Sixty years in two hours

by Eszter Hargittai on December 28, 2003

I saw a play last night (in Budapest) in which no one said anything. Everything was conveyed through music and dancing. It wasn’t a musical as none of the actors sang at all. They moved and danced. The set changed a bit, but most events took place in a café. The play portrayed Hungary’s history from the 1930s through the 1990s. [If you’re getting sick of Hungary-related writing this week, don’t give up on this post just yet, I’m aiming at something hopefully with a bit more general appeal.:)]

I thought it was fascinating to watch what events of those 60 years the writer decided to portray and what music was matched with them. I think it’s an interesting exercise to pick a country whose (recent) history you know fairly well and see what events you may choose to portray it and with what music and dances.

This play had the following (I may be missing a couple) as per my interpretation of the dances and music:

1930s – start of the play with much good-spirited dancing
early 1940s – half the dancers suddenly appear with yellow stars, they are taken away and gassed
1945 – end-of-the-war celebrations then suddenly many men are taken away by the Russians for labor
1956 – uprising, which is followed by tanks and squelching of the uprising; many emigrate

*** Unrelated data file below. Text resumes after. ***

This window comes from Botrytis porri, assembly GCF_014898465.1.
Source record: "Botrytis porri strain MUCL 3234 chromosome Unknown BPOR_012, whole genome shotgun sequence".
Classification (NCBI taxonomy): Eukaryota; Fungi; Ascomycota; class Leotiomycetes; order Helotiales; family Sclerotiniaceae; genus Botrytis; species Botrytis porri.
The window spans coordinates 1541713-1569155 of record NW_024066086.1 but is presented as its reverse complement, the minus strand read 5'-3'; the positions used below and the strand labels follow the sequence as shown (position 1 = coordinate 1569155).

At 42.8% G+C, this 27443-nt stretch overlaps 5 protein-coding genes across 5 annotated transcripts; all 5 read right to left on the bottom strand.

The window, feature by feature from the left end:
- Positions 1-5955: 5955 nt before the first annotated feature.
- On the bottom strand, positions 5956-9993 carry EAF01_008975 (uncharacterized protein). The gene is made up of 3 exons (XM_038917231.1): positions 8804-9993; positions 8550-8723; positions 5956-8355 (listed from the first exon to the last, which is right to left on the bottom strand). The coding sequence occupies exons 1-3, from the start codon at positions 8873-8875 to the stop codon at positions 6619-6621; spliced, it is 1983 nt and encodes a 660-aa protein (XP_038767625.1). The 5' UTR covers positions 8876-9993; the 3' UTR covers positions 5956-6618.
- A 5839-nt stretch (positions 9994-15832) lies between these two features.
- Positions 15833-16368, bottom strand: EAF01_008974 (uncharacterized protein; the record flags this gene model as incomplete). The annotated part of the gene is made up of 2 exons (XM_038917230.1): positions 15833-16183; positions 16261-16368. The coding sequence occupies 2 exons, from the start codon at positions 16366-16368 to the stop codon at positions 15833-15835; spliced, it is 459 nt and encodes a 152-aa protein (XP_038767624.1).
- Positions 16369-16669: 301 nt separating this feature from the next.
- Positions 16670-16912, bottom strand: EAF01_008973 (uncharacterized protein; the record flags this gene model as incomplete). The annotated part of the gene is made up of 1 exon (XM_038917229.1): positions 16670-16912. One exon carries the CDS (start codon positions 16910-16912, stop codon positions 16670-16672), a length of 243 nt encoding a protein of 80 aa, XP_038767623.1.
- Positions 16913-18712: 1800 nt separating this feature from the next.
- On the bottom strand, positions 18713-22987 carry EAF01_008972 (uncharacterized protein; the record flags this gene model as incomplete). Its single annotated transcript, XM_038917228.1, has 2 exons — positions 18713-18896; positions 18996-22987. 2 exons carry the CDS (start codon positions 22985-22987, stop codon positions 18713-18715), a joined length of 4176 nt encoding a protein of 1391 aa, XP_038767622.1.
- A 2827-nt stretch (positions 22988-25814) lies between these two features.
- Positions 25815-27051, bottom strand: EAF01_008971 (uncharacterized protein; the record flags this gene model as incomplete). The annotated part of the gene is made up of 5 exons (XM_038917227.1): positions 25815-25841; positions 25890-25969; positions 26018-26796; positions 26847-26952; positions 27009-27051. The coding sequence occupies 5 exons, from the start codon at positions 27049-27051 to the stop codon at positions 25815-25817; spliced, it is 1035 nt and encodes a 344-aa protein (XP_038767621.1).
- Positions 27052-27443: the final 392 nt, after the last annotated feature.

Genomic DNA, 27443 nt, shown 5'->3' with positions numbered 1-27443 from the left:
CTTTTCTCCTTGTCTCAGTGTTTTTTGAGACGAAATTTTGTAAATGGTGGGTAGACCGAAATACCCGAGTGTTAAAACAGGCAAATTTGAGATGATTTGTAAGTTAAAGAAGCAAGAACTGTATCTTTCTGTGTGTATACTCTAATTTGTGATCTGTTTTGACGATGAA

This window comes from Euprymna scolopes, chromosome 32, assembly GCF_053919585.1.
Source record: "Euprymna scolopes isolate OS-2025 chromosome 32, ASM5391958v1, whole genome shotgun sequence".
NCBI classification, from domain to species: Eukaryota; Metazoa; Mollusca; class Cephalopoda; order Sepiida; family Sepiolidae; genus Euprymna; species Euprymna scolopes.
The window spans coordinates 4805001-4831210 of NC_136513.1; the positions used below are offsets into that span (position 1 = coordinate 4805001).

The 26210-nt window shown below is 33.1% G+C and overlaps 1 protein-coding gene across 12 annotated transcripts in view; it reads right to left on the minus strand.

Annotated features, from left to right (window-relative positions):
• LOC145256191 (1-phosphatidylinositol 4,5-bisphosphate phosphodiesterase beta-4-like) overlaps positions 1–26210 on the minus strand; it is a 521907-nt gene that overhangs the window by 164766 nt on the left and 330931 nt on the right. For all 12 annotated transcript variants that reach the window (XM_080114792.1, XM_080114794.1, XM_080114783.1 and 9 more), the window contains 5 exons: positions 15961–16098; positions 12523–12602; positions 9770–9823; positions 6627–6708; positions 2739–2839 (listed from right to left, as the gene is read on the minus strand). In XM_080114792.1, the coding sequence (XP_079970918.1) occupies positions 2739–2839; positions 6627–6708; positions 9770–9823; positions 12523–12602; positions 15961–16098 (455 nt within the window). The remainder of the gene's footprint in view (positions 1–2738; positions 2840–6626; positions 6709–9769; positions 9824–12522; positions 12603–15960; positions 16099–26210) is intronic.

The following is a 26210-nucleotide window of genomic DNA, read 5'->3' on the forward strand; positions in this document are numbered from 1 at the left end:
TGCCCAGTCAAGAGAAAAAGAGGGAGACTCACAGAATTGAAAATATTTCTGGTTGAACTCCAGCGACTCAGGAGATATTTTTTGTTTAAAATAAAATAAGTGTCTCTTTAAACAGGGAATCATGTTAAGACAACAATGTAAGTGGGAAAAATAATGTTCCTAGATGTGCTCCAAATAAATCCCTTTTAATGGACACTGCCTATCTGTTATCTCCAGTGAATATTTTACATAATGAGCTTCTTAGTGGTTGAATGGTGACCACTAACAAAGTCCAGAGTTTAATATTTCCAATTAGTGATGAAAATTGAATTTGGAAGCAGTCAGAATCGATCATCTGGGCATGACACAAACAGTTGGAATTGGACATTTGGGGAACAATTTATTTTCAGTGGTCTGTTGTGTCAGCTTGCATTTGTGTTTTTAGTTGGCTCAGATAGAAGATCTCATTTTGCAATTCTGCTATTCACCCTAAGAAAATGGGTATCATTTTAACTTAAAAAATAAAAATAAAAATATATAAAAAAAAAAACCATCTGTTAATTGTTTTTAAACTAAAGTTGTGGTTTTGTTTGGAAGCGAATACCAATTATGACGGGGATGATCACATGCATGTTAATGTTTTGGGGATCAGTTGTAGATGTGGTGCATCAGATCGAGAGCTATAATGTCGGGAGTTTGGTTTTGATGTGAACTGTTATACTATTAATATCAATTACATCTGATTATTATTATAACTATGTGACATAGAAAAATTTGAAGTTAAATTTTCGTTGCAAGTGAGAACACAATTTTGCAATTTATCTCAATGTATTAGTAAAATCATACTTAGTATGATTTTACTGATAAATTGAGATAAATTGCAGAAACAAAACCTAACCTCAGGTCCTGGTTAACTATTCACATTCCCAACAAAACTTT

1958/9 – a mother receives word that her son was killed (young people who were underage in 1956 were held in jail until old enough to be killed a few years later)
1960s – influence of the West – this was the only time in the play the music playing was not in Hungarian, rather it was in English (Rock Around the Clock and The Beatles’ Michele); there is also much euphoria over a Coca-Cola bottle
1980s – young people dressed in jeans organizing secretly get hauled away by the police
1990s – Hungarian pop/rap to signal the many changes (political, cultural) and a young man gets beaten up (I think this was meant as sign of some general level of chaos and rise of racism and xenophobia)

As I think about it, I’m not sure what else I would have included. I thought the play did quite a good job of capturing a ton of history in just two short hours. The original play, by the way, is French from Theatre du Campagnol and was directed by Jean-Claude Penchenat. I wonder what events were portrayed in that one and with what music.



jacob 12.29.03 at 5:33 am

That seems like an interesting time–and way–to start a play about Hungarian history. I know only the basics of Hungarian history, but I’d have thought that one would start with World War I, or Trianon at least–and that the start wouldn’t be happy dancing, but more like a third(?) of the population being put by the Allies in other states. Is this play indicative of a trend that traditional anger over Trianon is ending?


Doug 12.29.03 at 9:20 am

Yes, Jacob. Even when I lived there a decade ago, the “nem, nem soha” approach of the interwar years was long since history. The dustbin of history, if I am not mistaken.

Irredentists surely exist, but they are less than marginal. (And with Slovakia entering the EU alongside Hungary in five months, Romania at least somewhat likely for 2007 and Croatia also somewhat likely for 2007, the whole idea will become even less relevant.)


Danny 12.30.03 at 5:05 pm

I don’t think I like that play – sounds a bit like Forrest Gump – reinforcing existing stereotypes of the past, while adding a few mindless “pop culture” references.


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